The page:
If Court is not a Place


  • Eva Löfgren University of Gothenburg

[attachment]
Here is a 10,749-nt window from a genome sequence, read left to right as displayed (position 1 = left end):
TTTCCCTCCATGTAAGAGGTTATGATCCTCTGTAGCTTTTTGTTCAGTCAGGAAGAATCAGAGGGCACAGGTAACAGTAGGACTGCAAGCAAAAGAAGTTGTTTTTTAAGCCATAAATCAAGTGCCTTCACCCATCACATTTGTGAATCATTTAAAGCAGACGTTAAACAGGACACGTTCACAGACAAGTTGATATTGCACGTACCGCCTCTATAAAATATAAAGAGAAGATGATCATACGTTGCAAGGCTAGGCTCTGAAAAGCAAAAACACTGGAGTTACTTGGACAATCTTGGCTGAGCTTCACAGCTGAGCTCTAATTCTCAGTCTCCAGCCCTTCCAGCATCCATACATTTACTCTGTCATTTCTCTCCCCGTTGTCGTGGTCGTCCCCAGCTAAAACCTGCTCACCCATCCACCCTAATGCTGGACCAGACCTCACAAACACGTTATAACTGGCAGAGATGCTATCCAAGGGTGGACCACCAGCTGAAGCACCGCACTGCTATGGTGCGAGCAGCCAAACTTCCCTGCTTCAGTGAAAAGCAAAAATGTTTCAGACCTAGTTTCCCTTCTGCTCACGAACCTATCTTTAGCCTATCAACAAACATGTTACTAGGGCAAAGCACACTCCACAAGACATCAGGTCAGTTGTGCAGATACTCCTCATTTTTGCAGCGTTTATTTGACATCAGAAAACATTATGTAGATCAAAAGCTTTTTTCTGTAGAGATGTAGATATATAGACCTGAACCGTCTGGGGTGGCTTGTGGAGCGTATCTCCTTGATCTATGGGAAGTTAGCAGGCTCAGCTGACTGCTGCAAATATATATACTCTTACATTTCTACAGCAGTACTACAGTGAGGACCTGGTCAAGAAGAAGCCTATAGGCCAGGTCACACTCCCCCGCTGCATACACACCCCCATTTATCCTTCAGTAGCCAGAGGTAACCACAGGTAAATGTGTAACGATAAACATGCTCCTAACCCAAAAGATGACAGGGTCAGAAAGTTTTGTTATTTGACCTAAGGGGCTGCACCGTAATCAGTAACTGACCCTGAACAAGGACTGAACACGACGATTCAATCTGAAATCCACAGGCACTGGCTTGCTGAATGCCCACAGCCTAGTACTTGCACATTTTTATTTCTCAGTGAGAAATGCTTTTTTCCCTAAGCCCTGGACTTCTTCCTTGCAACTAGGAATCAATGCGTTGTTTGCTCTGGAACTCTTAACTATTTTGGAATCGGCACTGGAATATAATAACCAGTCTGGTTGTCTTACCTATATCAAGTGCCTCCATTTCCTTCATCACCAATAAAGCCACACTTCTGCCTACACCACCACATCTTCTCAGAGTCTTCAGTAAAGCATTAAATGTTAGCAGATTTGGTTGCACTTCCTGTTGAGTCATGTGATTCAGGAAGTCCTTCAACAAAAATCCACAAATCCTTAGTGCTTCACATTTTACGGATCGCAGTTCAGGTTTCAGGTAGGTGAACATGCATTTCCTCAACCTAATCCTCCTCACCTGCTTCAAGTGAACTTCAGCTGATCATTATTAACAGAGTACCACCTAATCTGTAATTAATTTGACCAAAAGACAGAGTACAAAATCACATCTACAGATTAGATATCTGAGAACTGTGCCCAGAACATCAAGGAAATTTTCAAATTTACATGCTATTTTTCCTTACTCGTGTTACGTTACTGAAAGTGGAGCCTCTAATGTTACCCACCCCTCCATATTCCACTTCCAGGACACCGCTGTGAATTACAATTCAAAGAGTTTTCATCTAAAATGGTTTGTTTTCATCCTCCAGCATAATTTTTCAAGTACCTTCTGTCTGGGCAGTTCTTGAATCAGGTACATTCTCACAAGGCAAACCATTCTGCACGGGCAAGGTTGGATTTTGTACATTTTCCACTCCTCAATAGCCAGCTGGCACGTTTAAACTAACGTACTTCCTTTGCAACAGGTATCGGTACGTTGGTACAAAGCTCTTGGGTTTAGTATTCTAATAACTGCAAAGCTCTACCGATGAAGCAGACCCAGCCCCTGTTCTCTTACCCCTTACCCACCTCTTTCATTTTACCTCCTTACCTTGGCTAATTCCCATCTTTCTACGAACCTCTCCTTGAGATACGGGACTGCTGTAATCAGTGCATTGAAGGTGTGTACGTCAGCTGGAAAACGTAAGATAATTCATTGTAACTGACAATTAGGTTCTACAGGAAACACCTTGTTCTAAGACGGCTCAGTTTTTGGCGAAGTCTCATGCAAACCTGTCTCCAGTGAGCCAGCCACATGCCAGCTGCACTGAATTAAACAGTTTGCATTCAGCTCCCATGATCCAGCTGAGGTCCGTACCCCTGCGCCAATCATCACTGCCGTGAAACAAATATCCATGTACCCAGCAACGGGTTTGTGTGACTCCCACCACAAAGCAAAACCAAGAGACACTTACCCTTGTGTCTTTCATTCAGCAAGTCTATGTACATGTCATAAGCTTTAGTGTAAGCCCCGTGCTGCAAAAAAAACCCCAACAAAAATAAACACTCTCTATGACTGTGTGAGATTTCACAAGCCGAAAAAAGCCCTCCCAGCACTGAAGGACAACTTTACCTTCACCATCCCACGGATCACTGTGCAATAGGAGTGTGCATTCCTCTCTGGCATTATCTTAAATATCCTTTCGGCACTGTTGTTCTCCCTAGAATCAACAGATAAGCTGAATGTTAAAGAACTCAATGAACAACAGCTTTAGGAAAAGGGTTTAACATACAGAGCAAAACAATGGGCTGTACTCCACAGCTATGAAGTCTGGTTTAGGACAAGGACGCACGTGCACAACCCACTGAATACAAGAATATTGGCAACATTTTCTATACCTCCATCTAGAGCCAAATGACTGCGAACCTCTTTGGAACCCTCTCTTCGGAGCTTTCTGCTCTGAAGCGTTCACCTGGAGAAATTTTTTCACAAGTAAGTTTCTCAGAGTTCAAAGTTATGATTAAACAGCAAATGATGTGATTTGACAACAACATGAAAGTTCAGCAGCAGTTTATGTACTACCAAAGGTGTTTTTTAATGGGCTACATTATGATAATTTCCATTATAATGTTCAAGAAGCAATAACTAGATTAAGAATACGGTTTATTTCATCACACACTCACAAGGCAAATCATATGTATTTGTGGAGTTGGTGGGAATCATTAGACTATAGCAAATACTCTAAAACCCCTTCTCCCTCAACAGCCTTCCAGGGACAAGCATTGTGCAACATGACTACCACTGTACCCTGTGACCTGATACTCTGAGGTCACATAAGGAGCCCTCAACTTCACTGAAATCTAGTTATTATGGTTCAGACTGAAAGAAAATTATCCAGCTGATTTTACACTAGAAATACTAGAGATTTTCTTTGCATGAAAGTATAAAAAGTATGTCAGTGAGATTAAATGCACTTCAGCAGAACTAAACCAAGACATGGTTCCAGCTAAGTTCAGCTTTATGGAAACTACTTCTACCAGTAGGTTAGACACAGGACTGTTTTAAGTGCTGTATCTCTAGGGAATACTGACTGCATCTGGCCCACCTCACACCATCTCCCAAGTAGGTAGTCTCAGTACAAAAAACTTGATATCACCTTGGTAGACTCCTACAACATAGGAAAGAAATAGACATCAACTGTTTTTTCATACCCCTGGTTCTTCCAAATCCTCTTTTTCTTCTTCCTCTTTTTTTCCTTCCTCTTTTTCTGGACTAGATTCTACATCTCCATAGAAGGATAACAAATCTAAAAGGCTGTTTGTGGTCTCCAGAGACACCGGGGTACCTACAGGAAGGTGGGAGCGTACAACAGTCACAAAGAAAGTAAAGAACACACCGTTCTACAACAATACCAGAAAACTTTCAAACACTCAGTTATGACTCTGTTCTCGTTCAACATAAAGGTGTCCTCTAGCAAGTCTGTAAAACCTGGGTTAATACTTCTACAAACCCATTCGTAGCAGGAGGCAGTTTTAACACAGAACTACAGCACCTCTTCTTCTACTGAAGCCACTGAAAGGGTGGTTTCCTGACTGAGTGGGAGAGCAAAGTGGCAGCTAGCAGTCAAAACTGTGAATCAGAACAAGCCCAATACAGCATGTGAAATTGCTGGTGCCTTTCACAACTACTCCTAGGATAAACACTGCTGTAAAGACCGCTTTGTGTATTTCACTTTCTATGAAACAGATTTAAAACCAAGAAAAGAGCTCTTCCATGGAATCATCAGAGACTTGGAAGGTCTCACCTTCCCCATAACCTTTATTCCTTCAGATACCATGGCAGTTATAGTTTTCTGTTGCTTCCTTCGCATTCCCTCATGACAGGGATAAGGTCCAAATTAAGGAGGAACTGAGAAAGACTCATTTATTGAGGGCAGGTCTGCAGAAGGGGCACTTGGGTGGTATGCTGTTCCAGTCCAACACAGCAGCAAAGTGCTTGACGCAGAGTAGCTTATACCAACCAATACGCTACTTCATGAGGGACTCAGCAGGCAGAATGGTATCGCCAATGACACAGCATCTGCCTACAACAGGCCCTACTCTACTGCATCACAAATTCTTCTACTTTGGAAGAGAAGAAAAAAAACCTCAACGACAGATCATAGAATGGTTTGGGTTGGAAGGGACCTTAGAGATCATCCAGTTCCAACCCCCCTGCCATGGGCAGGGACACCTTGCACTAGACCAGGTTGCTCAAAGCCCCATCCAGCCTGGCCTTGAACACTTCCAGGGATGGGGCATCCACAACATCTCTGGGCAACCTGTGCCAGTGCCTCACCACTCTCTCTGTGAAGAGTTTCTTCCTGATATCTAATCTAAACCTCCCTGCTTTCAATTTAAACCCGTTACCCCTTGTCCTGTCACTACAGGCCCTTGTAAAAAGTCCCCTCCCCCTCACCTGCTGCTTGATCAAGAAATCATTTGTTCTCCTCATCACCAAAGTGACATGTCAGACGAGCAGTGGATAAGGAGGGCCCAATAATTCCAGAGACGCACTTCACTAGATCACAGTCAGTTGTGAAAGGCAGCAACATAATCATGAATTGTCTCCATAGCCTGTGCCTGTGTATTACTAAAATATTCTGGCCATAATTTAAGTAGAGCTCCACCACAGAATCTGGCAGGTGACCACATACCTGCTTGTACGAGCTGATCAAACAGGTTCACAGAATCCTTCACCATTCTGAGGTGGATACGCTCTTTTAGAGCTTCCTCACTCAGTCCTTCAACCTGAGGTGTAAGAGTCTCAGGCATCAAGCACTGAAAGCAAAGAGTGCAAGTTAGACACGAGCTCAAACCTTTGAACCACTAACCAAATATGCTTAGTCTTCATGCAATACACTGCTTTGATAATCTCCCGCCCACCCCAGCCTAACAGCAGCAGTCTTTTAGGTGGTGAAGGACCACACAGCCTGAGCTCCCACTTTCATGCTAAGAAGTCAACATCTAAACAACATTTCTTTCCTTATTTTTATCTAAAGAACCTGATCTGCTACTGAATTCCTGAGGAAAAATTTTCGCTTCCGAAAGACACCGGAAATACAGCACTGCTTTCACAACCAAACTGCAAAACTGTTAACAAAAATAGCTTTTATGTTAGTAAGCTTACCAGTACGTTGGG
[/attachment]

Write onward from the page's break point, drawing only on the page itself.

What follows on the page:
Since year 2000 the number of places of law courts is steadily dropping in most European countries. Demographic trends, new technical means of transport and communication of court users and an increased specialisation of judges are pointed out as the driving factors, which have created an entirely new judiciary map. The change can be described in terms of fewer but bigger units but may also be viewed as a fundamental questioning of geography as the organising principle, and thereby of the court as a place rooted in and defined by its local context. To fulfil the citizens’ right to a fair trial according to the European Convention on Human Rights, CEPEJ points out, the states must set up “a sufficient network of courts” (CEPEJ 2022, p.91). Stressing the relational while omitting locality and distance the institution not only frames a change in geographical distribution but a transformed perception of the law court. With geographer Helga Leitner, “networks span space rather than covering it”, which implies that the space in-between is of little importance (Leitner 2003). The court seems now to be defined by its part in the network. This paper addresses the change of the judiciary map and what it entails, by examining the notion of the court as linked to a place. Setting off from three cases of court closings, the paper analyses the debate that preceded and made way for the 21st century Swedish district court reorganisation. Between 2000 and 2010 the number of courts of first instance was halved, creating larger legal territories and larger courts. Building on previous studies on European legal reforms (Mak 2008; Anderson 2011; Branco 2019; Mulcahy and Rowden 2020), the aim is to identify recurrent concepts and discuss how they may have transformed our expectations of the location and character of justice administration. What was expressed or referred to in this debate as to scale, distance and matters of here, there and between? What concepts of place and geography were put to the fore by different actors to enhance or dismantle arguments? The paper is based on a qualitative study of on the one hand official investigations and parliamentary committee reports and on the other the debate that ended with the closing of three Swedish district courts.


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